Playful experiences have been found to facilitate learning in a classroom environment, particularly when an adult actively supports a child-directed activity with educational conversation. We hope to emerge from this project with a program that employs playful learning as an effective strategy to enhance children’s vocabulary.


Our labs will be collaborating with local Head Start programs to develop a range of playful activities, including songs, games, and digital apps, to support vocabulary introduced during book-reading. In the first and second years of this project, Head Start educators will help us design these playful learning experiences in such a way as to maximize educational effectiveness, level of child engagement, and the ease by which teachers can implement these activities in their classrooms.

Parents’ and Experts’ Play Beliefs Research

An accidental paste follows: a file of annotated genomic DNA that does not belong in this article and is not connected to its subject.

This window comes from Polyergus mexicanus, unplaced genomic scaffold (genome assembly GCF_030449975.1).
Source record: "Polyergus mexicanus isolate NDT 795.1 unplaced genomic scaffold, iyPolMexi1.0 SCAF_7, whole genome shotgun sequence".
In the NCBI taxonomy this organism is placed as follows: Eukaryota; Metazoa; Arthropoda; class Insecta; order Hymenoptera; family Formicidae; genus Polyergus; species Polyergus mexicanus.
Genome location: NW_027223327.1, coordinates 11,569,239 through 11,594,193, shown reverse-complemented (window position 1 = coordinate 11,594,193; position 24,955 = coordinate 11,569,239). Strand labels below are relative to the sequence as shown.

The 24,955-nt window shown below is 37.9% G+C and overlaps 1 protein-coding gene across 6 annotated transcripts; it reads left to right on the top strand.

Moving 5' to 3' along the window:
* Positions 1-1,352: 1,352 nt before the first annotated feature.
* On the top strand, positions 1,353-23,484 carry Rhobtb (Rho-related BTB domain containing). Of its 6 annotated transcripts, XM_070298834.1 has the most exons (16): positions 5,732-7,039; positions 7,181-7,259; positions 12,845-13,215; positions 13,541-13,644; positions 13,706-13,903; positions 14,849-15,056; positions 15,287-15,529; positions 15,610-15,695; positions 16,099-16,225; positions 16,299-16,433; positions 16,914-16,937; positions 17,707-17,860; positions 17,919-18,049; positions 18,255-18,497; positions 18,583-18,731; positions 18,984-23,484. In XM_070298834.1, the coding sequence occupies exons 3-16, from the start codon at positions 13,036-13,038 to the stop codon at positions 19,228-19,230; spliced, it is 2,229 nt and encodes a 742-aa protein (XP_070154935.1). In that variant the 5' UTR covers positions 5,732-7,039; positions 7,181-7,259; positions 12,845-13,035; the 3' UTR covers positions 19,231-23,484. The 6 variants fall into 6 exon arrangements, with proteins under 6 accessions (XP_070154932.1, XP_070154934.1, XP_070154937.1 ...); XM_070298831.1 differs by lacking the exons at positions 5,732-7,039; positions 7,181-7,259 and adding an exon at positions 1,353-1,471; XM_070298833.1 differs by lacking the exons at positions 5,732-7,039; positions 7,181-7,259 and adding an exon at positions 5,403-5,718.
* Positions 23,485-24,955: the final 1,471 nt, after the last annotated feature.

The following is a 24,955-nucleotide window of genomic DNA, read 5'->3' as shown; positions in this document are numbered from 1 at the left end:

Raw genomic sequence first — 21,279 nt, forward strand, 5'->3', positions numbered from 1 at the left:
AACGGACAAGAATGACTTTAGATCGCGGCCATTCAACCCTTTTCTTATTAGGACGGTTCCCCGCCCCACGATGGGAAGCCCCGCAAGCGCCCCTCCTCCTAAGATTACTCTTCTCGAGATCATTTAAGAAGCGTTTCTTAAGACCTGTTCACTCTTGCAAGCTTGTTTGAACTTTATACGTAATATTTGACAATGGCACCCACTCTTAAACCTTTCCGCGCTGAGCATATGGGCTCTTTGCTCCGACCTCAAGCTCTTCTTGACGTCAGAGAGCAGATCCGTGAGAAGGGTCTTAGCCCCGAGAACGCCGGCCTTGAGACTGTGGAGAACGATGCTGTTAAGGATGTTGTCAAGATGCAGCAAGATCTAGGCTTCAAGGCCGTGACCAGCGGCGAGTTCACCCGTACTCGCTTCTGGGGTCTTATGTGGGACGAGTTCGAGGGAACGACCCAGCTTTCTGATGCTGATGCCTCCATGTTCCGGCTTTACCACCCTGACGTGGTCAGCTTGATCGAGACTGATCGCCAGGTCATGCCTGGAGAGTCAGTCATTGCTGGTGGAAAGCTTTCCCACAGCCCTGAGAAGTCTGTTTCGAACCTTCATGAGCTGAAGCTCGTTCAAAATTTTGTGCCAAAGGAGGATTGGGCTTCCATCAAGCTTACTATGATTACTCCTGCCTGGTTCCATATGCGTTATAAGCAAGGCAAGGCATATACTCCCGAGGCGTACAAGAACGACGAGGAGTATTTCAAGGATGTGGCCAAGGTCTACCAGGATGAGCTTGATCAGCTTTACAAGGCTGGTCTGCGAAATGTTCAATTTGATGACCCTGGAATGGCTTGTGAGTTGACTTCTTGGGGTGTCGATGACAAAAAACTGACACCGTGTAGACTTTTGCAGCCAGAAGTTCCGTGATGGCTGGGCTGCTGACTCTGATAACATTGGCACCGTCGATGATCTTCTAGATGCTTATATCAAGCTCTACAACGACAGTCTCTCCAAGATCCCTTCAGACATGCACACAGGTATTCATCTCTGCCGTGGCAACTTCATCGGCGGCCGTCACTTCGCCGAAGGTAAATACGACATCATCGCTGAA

In conjunction with Fisher-Price, Inc, this study investigated parental beliefs about the nature and academic value of play. This research addressed three questions: (1) What is considered play by modern parents? (2) Do parents recognize the academic learning value associated with play? and (3) Do parents differ from experts in these beliefs?


Parents and child development experts participated in an internet survey. Twenty-six common childhood activities were presented individually to the participants (e.g., dress-up, using blocks, organized games, reading, using electronic media, playing “house,” going to the museum). First, participants rated each activity as a form of play on a 7 point scale (1 = not a form of play, 7 = definitely a form of play). Second, participants rated each activity on its academic learning value on a similar scale (1 = no academic learning value, 7 = academic learning value).


  • What is play? Parents identified two forms of play. Unstructured play represents activities requiring imaginative or creative processes, often lacking clearly delineated rules or goals (e.g., dressing up, using blocks). Structured play represents activities with an inherent process or goal directed structure, often found in life skill development activities (e.g., reading, doing chores) and electronic toy activities (e.g., T.V., video).